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From the Series: Loving And Being Loved
July 13, 2014

I am my beloved’s and my beloved is mine.  Song of Solomon 6:3

The whole Bible is a love story. It begins with God and God is love. Before anything else existed, love flowed between the Father, the Son, and the Holy Spirit. Jesus says to the Father, “You loved me before the foundation of the world” (John 17:24).

I still remember when I first heard this truth and the impact it made on me. I was a teenager, 16 years old, and I was in church on an ordinary Sunday morning. Our pastor in the little Baptist church where I grew up in Edinburgh, Scotland pointed to John 17:24. He said, “Before anything else existed, there was love.”

He spoke of one God who exists in three persons: Love flows between the Father, the Son, and the Spirit – it always has and always will. The life of God is filled with perpetual joy because of the constant self-giving and therefore receiving that takes place within his own nature.

I remember thinking as a teenager, “That is the most beautiful thing I have ever heard.” I remember thinking, “This is why love is so great!” This is why the longing to love and to be loved runs so deeply in all our hearts. We are made in the image of God. We are made to give and to receive love just as God does himself.

Jesus said that the greatest commandment is to “love God with all your heart, soul, mind, and strength.” This is what we were made for. This is your highest calling! And the second is like it, “love your neighbor as yourself.”

So what went wrong? Listen to this answer from Michael Reeves,

It was not that Adam and Eve stopped loving. They were created as lovers in the image of God, and they could not undo that. Instead, their love turned.

When the apostle Paul writes of sinners, he describes them as “lovers of themselves, lovers of money… lovers of pleasure, rather than lovers of God” (2 Timothy 3:2-4).

Lovers we remain, but twisted, our love misdirected and perverted. Created to love God, we turn to love ourselves and anything but God. [1]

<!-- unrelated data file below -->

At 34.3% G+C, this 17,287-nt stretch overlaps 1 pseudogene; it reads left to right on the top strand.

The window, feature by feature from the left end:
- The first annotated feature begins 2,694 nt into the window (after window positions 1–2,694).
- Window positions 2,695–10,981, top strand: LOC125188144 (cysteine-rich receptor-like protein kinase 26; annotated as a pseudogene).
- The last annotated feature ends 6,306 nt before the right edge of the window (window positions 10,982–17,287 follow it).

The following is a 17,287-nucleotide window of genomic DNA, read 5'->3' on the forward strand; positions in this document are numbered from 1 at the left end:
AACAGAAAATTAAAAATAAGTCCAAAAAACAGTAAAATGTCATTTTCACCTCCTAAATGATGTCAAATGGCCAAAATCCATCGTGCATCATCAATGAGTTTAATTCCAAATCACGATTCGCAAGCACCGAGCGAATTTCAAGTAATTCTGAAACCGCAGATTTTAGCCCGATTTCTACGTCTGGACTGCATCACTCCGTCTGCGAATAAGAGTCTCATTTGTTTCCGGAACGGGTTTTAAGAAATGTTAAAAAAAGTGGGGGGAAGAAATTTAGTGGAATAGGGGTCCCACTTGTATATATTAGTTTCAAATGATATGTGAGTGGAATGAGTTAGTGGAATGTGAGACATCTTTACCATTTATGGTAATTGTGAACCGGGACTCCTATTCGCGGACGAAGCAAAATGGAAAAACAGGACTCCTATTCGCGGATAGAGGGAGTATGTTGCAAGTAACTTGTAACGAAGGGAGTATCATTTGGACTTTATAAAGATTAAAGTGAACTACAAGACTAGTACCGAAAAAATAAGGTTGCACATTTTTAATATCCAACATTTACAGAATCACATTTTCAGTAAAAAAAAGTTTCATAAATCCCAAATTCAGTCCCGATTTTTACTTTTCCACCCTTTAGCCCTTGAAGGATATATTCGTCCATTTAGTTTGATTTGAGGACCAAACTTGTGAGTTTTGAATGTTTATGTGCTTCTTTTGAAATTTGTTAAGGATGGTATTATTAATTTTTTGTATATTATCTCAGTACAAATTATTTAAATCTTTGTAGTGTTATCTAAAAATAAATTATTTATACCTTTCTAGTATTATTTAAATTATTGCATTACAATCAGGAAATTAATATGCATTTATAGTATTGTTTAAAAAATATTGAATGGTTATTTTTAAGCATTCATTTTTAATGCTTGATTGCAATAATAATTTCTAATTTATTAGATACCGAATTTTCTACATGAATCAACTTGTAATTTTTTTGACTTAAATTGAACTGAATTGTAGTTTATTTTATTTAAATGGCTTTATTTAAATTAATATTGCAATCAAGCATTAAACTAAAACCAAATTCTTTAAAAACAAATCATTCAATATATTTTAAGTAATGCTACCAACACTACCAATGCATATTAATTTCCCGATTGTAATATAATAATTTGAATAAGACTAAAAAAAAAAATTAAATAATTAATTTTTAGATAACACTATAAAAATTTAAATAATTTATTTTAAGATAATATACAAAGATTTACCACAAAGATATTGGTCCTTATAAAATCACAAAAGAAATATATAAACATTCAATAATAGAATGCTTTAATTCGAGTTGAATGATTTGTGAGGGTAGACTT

The heart of what the Bible calls “sin” is a misdirected love, a disorder in the affections – loving the wrong things. That’s the fundamental human problem.

That’s why our first instincts are not to seek God but to hide from him. When Adam loved God, he walked with him in the garden. But when Adam’s love turned, he hid from God.

When Jesus came into the world and he called the first disciples, he unveiled his glory by giving them a miraculous catch of fish. When Simon Peter saw this, and he perceived something of the glory of God, he fell down at Jesus knees, “Depart from me, for I am a sinful man.”

Peter was saying, “I don’t belong here with you! You had better find someone else who is more holy than me. I’m not the kind of person you are looking for” (Luke 5:8).

Here was Peter, hiding from God. Isn’t that the saddest and most tragic waste of all, for a human being to be running away from love? Hiding from the God who loves you.

Christ did not let Peter go. “Don’t be afraid,” he said. Peter brought the boat to land, and then he left everything and followed Jesus.

Years later this same man, Peter, described why Jesus Christ came into the world: “Christ… suffered once for sins, the righteous for the unrighteous, that he might bring us to God” (1 Peter 3:18), that he might bring us out of hiding and back into relationship with him.

Peter is saying, “He went to that cross so that people like us who love the wrong things and feel that we don’t belong anywhere near God should be brought back to him.”

This was what Jesus had in mind when he went to the cross. On the night he was betrayed, he prayed to the Father “that the love with which you have loved me may be in them” (John 17:26).